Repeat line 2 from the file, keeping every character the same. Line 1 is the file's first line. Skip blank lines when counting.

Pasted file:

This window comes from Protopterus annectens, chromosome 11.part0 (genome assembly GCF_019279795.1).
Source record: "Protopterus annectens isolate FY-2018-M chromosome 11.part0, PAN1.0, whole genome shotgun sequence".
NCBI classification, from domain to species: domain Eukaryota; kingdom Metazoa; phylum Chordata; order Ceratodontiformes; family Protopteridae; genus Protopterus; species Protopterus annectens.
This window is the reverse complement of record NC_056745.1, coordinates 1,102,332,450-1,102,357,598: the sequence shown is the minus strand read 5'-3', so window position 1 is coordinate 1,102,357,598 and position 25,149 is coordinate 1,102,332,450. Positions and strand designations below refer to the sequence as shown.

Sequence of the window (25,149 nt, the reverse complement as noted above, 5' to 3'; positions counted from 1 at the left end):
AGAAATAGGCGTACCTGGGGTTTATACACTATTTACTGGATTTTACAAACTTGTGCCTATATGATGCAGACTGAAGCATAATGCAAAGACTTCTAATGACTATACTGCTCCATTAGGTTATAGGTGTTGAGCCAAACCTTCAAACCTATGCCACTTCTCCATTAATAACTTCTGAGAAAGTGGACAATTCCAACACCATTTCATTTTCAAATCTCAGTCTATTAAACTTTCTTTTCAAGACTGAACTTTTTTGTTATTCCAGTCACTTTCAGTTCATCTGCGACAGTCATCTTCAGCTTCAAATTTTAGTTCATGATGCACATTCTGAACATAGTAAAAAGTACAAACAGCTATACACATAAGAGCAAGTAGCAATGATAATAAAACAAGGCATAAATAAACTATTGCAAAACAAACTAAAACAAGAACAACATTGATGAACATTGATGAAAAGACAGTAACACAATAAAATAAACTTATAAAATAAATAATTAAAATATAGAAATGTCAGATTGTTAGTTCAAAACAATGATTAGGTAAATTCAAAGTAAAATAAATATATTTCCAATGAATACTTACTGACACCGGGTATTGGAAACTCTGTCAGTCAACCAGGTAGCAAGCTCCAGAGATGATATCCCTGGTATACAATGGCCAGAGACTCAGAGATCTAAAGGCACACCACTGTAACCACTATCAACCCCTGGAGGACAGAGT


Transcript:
Source record: "Protopterus annectens isolate FY-2018-M chromosome 11.part0, PAN1.0, whole genome shotgun sequence".